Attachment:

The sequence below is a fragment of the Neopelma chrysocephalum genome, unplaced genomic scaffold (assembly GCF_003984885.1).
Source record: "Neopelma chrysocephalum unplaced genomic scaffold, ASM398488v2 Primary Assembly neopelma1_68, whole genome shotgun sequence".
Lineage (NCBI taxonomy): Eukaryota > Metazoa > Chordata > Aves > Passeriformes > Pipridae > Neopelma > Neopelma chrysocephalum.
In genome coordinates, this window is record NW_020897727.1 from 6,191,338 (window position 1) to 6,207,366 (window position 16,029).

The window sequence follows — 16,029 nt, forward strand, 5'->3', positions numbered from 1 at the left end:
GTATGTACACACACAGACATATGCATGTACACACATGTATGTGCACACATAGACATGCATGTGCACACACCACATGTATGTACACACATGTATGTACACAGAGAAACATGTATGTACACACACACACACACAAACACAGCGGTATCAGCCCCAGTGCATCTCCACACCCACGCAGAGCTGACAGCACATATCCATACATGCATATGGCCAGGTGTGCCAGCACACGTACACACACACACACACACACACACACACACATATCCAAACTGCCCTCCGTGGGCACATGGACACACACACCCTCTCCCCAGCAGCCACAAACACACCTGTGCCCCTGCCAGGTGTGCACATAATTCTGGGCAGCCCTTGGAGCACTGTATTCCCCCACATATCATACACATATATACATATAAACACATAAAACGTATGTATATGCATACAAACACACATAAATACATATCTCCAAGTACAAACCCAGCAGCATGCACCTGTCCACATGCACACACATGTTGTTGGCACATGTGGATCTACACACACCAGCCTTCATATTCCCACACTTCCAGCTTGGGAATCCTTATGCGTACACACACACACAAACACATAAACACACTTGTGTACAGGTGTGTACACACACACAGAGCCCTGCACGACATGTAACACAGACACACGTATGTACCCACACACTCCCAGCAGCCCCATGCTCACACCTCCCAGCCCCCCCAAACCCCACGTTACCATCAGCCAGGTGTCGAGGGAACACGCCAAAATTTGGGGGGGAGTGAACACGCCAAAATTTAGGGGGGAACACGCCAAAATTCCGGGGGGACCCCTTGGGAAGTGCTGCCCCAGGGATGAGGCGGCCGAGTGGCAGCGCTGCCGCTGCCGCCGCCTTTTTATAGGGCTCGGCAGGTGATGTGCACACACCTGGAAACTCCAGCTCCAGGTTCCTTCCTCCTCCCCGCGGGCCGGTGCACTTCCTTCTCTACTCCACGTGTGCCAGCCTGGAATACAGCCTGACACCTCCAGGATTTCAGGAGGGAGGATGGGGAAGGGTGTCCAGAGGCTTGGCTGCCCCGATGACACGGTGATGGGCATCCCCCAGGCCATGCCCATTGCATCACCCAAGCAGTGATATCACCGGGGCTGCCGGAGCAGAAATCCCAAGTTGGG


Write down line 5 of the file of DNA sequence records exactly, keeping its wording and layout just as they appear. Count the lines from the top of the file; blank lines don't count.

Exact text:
The window sequence follows — 16,029 nt, forward strand, 5'->3', positions numbered from 1 at the left end: